|by Mr Credit Card|
Here is an introduction and thorough review of charity credit cards. I’ve been meaning to write this up for a while and the following question from a reader has got me going.
Question from Reader :I would appreciate any information you could give me about which credit card companies allow cardholders to donate rewards to charitable organizations. Also, could tell me anything you might know about how a charitable organization can qualify as a recipient of such donations. I would appreciate any help you
First, let’s tackle the second question.
How does a charitable organization qualify as a recipient of such donations?
Well, the organization has to qualify as a non-profit organization under IRS tax code 501(c)3. Aside from charities, non-profit education organizations for example can also qualify.
Charity Specific Credit Cards – There are two types of credit cards that allow you to donate rewards or cash to charities. The first type is charity specific credit cards. For example, you can get an Anne Geddes credit card and a portion of every dollar you charge to the card is donated to the Anne Geddes Foundation. The good feature of these cards is that charity giving (from your credit card spending) is automatic and to your favorite charity (presumably that is why you got your card). The downside to such charity specific cards is that you can only contribute to one charity.
Charity Partners of Reward Programs – Another way of donating rewards or cash to charity via your credit card is through a reward program. Most credit card reward programs allow you to donate points to charities. Some have more partners than others so the key to choosing a card for such purposes is to actually look at the charity partners of the reward programs. So let’s do that right now.
Membership Rewards – Membership Rewards is the reward program for American Express. This reward program probably has over a million charity partners through a program called Giving Express Online. There are a few ways to give. For example, you can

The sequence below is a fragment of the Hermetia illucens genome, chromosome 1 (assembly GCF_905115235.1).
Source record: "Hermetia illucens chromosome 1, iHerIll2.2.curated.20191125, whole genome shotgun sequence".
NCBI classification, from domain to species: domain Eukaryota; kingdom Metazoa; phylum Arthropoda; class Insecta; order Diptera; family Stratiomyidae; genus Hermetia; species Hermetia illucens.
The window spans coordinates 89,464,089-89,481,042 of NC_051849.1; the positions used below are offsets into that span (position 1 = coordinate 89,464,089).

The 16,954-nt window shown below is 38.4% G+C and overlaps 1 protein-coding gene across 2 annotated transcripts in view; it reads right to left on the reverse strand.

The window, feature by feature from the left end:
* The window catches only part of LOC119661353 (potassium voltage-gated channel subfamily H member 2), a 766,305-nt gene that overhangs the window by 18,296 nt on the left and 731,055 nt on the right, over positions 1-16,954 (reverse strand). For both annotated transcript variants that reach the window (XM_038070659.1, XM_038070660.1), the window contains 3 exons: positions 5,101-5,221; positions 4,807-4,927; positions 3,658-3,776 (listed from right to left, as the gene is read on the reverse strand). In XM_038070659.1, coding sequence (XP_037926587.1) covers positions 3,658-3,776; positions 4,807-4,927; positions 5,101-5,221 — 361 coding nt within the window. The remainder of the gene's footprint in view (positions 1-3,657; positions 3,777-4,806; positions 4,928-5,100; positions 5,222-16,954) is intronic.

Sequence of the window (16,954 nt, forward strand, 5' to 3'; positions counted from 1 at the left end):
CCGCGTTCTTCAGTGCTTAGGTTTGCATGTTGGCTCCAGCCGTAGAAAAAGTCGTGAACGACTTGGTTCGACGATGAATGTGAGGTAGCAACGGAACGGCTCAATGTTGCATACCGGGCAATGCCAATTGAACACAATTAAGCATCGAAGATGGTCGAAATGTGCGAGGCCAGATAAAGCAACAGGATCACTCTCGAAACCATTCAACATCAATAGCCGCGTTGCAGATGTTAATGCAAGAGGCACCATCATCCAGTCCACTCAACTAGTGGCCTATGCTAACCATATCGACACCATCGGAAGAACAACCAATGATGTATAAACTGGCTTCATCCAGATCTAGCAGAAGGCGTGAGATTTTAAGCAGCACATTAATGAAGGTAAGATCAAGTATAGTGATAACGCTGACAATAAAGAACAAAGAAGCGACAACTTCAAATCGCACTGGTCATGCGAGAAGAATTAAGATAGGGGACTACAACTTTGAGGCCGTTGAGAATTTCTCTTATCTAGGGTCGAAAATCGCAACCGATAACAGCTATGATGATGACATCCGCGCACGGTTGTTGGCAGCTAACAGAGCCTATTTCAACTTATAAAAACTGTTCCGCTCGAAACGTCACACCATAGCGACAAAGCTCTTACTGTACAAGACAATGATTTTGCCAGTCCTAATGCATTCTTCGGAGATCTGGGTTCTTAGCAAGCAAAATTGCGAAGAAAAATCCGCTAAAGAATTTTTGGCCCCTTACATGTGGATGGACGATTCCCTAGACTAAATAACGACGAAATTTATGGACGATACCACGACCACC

You can even earn points for giving in dollars! Plus your giving records are stored in a password protected Giving History website.
Citi ThankYou Network – This is Citicards’ reward program. The following partners are on their program – American Heart Association, American Iinstitute for Cancer Research, American Lung Association, American Red Cross Charitable Contribution, American Red Cross Disaster Relief Fund Contribution, Rainforest Alliance, Intrepid Fallen Heroes Donation, March of Dimes Charitable Contribution, Proliteracy Worldwide, Arthritis Foundation, JA Worldwide, Plan USA.
With the Thank You Network, you are basically redeeming points which translate to a monetary value and donating the cash to the charities.
The Thank You Network also allows you to redeem points for a “GiftBack” gift card which you can donate to any charity of your choice.
WordPoints – WorldPoints is the reward program for Bank of America (formerly MBNA). Their charity partners include Brighter Planet, Make-A-Wish, Make a Charity Choicer (which has over 100 charities), Ducks Unlimited, The Humane Society, Juinior Achievement, National WildLife Federation, Working Assets.
With the worldpoints program, you are also redeeming points for a monetary value to be donated to charities.
No Hassle Miles – The Capital One No Hassle Rewards Program has partners with over 1.2 million charities. So it is likely that you will find your favorite charity in their program. The great aspect of Capital One is that they will cover all transaction fee so that every dollar that you give actually goes to the charities. You can choose to donate cash or use your reward points.
Chase Rewards – I logged on into my Chase Flexible Rewards account and couldn’t find any rewards in it. So I guess Chase is not such a good card for charity giving.
Conclusion – So there you go – the major credit card reward programs and their charity rewards. From my perspective, I like the American Express Membership Rewards best for the number of charity partners and the flexibility of giving and the ability to set up “automatic giving”. Capital One’s program looks to be good as well.